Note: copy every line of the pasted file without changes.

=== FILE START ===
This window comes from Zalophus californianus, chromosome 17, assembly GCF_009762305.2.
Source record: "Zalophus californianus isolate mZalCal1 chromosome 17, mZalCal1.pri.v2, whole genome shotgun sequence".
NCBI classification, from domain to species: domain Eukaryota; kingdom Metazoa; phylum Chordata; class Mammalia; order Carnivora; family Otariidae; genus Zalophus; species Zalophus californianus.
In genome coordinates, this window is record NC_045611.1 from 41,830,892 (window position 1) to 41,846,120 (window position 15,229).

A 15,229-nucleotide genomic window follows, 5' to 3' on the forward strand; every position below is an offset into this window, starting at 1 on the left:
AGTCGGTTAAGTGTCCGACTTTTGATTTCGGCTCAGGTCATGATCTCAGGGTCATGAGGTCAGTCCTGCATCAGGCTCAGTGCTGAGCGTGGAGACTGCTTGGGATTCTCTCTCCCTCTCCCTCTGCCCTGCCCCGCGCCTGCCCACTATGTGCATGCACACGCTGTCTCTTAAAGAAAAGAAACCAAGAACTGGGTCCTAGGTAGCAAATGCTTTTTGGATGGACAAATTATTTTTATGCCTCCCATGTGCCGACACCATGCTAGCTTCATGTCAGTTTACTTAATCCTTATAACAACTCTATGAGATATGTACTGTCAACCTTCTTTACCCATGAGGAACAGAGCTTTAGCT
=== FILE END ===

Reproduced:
This window comes from Zalophus californianus, chromosome 17, assembly GCF_009762305.2.
Source record: "Zalophus californianus isolate mZalCal1 chromosome 17, mZalCal1.pri.v2, whole genome shotgun sequence".
NCBI classification, from domain to species: domain Eukaryota; kingdom Metazoa; phylum Chordata; class Mammalia; order Carnivora; family Otariidae; genus Zalophus; species Zalophus californianus.
In genome coordinates, this window is record NC_045611.1 from 41,830,892 (window position 1) to 41,846,120 (window position 15,229).

A 15,229-nucleotide genomic window follows, 5' to 3' on the forward strand; every position below is an offset into this window, starting at 1 on the left:
AGTCGGTTAAGTGTCCGACTTTTGATTTCGGCTCAGGTCATGATCTCAGGGTCATGAGGTCAGTCCTGCATCAGGCTCAGTGCTGAGCGTGGAGACTGCTTGGGATTCTCTCTCCCTCTCCCTCTGCCCTGCCCCGCGCCTGCCCACTATGTGCATGCACACGCTGTCTCTTAAAGAAAAGAAACCAAGAACTGGGTCCTAGGTAGCAAATGCTTTTTGGATGGACAAATTATTTTTATGCCTCCCATGTGCCGACACCATGCTAGCTTCATGTCAGTTTACTTAATCCTTATAACAACTCTATGAGATATGTACTGTCAACCTTCTTTACCCATGAGGAACAGAGCTTTAGCT